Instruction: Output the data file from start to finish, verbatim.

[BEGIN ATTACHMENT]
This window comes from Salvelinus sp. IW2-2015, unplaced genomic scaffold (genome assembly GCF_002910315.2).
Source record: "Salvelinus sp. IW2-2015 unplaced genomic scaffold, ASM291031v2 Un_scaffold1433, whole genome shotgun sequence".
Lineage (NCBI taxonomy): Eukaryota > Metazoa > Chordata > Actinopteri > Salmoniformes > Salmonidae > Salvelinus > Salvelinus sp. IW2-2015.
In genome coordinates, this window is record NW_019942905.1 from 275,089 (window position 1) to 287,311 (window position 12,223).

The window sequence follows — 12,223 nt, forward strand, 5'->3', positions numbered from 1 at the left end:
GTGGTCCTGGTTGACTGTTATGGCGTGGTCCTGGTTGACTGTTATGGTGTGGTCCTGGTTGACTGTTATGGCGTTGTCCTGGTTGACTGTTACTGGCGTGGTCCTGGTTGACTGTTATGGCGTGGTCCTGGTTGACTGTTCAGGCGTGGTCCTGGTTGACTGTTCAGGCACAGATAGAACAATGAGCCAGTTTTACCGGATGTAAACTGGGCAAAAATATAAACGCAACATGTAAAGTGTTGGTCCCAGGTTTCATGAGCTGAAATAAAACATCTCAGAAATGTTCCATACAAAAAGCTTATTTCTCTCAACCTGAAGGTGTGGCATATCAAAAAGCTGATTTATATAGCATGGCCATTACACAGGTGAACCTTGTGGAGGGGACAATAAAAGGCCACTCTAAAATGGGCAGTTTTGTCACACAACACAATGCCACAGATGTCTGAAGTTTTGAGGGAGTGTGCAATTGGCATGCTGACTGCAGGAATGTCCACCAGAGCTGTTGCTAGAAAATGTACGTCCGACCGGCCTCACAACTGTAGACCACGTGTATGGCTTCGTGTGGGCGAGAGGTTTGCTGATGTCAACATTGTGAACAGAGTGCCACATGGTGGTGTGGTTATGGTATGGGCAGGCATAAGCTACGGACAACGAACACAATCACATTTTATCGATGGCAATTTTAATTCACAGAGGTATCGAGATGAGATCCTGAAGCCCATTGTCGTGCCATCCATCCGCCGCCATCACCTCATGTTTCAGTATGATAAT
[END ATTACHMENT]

This window comes from Salvelinus sp. IW2-2015, unplaced genomic scaffold (genome assembly GCF_002910315.2).
Source record: "Salvelinus sp. IW2-2015 unplaced genomic scaffold, ASM291031v2 Un_scaffold1433, whole genome shotgun sequence".
Lineage (NCBI taxonomy): Eukaryota > Metazoa > Chordata > Actinopteri > Salmoniformes > Salmonidae > Salvelinus > Salvelinus sp. IW2-2015.
In genome coordinates, this window is record NW_019942905.1 from 275,089 (window position 1) to 287,311 (window position 12,223).

The window sequence follows — 12,223 nt, forward strand, 5'->3', positions numbered from 1 at the left end:
GTGGTCCTGGTTGACTGTTATGGCGTGGTCCTGGTTGACTGTTATGGTGTGGTCCTGGTTGACTGTTATGGCGTTGTCCTGGTTGACTGTTACTGGCGTGGTCCTGGTTGACTGTTATGGCGTGGTCCTGGTTGACTGTTCAGGCGTGGTCCTGGTTGACTGTTCAGGCACAGATAGAACAATGAGCCAGTTTTACCGGATGTAAACTGGGCAAAAATATAAACGCAACATGTAAAGTGTTGGTCCCAGGTTTCATGAGCTGAAATAAAACATCTCAGAAATGTTCCATACAAAAAGCTTATTTCTCTCAACCTGAAGGTGTGGCATATCAAAAAGCTGATTTATATAGCATGGCCATTACACAGGTGAACCTTGTGGAGGGGACAATAAAAGGCCACTCTAAAATGGGCAGTTTTGTCACACAACACAATGCCACAGATGTCTGAAGTTTTGAGGGAGTGTGCAATTGGCATGCTGACTGCAGGAATGTCCACCAGAGCTGTTGCTAGAAAATGTACGTCCGACCGGCCTCACAACTGTAGACCACGTGTATGGCTTCGTGTGGGCGAGAGGTTTGCTGATGTCAACATTGTGAACAGAGTGCCACATGGTGGTGTGGTTATGGTATGGGCAGGCATAAGCTACGGACAACGAACACAATCACATTTTATCGATGGCAATTTTAATTCACAGAGGTATCGAGATGAGATCCTGAAGCCCATTGTCGTGCCATCCATCCGCCGCCATCACCTCATGTTTCAGTATGATAAT